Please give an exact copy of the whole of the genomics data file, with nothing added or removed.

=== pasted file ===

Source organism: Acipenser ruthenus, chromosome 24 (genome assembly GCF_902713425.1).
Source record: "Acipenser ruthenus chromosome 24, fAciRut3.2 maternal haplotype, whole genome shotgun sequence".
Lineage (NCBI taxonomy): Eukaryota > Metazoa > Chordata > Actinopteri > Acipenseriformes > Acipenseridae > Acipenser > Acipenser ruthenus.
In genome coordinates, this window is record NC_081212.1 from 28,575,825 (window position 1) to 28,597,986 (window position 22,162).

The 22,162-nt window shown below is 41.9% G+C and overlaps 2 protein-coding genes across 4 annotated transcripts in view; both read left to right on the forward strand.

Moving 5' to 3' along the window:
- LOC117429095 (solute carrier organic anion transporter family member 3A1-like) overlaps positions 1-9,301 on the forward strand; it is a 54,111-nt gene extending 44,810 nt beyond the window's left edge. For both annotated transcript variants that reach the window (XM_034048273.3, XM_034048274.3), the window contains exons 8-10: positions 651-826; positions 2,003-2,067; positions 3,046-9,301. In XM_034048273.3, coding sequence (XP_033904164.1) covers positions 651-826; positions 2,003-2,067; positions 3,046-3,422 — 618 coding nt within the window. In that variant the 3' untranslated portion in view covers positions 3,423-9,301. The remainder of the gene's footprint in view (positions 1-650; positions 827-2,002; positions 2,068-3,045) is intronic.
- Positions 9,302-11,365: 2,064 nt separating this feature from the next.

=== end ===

Source organism: Acipenser ruthenus, chromosome 24 (genome assembly GCF_902713425.1).
Source record: "Acipenser ruthenus chromosome 24, fAciRut3.2 maternal haplotype, whole genome shotgun sequence".
Lineage (NCBI taxonomy): Eukaryota > Metazoa > Chordata > Actinopteri > Acipenseriformes > Acipenseridae > Acipenser > Acipenser ruthenus.
In genome coordinates, this window is record NC_081212.1 from 28,575,825 (window position 1) to 28,597,986 (window position 22,162).

The 22,162-nt window shown below is 41.9% G+C and overlaps 2 protein-coding genes across 4 annotated transcripts in view; both read left to right on the forward strand.

Moving 5' to 3' along the window:
- LOC117429095 (solute carrier organic anion transporter family member 3A1-like) overlaps positions 1-9,301 on the forward strand; it is a 54,111-nt gene extending 44,810 nt beyond the window's left edge. For both annotated transcript variants that reach the window (XM_034048273.3, XM_034048274.3), the window contains exons 8-10: positions 651-826; positions 2,003-2,067; positions 3,046-9,301. In XM_034048273.3, coding sequence (XP_033904164.1) covers positions 651-826; positions 2,003-2,067; positions 3,046-3,422 — 618 coding nt within the window. In that variant the 3' untranslated portion in view covers positions 3,423-9,301. The remainder of the gene's footprint in view (positions 1-650; positions 827-2,002; positions 2,068-3,045) is intronic.
- Positions 9,302-11,365: 2,064 nt separating this feature from the next.